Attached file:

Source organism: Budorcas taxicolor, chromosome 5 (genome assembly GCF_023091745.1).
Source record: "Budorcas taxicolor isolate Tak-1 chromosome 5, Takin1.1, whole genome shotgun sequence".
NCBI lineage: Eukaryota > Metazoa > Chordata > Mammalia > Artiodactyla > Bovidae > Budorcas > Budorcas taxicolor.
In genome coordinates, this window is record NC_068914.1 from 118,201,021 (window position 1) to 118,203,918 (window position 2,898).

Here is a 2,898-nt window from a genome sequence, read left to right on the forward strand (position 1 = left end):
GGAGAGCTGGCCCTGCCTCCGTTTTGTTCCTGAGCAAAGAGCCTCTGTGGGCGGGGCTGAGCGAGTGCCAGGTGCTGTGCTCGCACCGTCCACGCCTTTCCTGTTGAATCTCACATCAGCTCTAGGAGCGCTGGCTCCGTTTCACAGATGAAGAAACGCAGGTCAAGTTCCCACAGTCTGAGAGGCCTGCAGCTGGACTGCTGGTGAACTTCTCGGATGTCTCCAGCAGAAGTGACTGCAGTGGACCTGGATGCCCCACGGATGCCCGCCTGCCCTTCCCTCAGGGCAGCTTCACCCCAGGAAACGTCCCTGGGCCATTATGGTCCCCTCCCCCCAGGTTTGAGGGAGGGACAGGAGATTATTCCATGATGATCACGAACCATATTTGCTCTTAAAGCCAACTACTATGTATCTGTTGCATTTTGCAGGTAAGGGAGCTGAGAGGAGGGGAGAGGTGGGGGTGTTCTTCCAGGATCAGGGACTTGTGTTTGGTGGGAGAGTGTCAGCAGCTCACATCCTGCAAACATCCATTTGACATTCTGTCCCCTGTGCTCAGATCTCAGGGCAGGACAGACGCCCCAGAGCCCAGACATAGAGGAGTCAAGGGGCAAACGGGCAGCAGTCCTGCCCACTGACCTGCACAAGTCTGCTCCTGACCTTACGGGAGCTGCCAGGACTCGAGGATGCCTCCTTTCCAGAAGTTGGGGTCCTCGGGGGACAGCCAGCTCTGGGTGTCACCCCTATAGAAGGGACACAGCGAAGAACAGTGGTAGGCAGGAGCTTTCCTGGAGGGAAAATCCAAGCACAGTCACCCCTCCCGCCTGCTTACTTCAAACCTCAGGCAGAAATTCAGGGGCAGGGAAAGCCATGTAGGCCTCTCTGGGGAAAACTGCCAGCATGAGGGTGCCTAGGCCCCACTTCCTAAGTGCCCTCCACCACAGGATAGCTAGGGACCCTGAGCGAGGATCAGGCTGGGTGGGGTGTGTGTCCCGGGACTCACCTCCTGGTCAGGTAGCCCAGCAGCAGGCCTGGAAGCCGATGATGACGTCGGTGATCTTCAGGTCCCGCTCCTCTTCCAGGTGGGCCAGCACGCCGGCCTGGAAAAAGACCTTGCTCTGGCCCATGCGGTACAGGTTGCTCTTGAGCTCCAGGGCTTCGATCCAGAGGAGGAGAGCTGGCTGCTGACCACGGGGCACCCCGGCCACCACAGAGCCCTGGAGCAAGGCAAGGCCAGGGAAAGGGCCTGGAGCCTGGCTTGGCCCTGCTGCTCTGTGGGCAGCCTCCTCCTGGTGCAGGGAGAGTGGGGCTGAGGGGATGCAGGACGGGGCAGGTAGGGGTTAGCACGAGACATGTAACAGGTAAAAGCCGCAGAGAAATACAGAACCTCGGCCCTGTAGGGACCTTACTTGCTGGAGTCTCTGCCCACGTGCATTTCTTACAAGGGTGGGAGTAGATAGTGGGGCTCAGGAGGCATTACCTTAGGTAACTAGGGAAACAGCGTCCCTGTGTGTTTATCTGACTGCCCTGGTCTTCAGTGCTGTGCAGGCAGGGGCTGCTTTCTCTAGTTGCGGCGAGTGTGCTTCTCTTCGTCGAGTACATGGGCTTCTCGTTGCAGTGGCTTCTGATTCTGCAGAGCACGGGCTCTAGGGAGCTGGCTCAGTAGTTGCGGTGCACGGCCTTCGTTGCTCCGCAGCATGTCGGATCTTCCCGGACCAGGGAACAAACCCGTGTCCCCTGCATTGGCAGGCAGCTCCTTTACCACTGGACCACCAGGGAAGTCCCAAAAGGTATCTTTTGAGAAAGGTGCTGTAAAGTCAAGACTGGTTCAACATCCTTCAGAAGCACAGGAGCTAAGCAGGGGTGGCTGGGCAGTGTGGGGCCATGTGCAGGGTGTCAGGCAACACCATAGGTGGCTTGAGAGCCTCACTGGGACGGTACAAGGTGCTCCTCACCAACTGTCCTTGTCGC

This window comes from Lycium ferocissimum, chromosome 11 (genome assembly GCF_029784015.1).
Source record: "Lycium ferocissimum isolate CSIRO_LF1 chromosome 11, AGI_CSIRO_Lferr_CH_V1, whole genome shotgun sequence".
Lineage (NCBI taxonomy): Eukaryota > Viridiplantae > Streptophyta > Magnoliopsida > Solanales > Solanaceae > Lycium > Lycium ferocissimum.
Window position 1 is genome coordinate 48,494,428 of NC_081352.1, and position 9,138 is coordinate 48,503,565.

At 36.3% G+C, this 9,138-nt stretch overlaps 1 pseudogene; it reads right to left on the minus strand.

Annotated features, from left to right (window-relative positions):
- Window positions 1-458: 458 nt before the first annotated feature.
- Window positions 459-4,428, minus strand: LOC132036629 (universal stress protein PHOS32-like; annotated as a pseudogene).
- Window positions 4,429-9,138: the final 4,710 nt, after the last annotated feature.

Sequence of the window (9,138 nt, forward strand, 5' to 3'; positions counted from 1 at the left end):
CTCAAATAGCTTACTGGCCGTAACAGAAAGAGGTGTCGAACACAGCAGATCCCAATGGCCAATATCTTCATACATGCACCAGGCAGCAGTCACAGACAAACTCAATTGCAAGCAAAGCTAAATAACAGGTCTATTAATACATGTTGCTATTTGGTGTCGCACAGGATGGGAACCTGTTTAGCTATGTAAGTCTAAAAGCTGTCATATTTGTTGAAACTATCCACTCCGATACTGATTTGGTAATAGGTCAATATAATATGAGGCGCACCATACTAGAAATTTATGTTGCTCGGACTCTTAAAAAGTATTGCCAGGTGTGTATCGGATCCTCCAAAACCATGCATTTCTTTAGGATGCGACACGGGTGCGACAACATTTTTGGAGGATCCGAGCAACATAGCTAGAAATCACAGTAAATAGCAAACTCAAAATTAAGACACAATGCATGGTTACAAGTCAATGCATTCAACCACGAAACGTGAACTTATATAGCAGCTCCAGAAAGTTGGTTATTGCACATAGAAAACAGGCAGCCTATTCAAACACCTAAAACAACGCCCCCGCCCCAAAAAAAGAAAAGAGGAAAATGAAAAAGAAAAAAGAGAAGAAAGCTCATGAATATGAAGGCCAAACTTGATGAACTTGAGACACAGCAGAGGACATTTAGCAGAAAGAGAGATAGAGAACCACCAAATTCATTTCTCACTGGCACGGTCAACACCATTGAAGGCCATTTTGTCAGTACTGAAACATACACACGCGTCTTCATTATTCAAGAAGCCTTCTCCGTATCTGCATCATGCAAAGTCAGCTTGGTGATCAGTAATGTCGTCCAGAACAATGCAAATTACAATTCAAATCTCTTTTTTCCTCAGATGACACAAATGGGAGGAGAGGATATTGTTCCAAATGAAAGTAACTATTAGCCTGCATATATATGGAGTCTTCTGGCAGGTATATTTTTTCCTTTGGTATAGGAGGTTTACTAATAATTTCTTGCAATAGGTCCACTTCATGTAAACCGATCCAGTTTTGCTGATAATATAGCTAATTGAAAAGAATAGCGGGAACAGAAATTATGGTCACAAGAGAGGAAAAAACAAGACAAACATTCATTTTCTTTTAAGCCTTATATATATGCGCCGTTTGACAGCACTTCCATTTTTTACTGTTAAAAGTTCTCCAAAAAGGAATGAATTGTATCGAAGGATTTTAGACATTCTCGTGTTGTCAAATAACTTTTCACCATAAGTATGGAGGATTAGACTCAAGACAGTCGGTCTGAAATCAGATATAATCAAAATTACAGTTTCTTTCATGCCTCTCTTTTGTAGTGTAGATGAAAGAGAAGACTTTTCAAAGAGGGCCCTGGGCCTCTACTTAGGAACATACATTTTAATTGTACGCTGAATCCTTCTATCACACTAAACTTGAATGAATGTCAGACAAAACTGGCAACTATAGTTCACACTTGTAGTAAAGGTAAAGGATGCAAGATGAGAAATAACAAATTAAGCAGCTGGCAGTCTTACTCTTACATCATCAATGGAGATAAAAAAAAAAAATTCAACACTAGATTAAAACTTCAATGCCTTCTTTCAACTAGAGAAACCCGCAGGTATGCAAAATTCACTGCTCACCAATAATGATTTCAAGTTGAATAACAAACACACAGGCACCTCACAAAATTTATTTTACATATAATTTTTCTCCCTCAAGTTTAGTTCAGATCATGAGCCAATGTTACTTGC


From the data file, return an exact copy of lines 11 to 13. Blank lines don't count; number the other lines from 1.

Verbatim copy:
At 36.3% G+C, this 9,138-nt stretch overlaps 1 pseudogene; it reads right to left on the minus strand.

Annotated features, from left to right (window-relative positions):
- Window positions 1-458: 458 nt before the first annotated feature.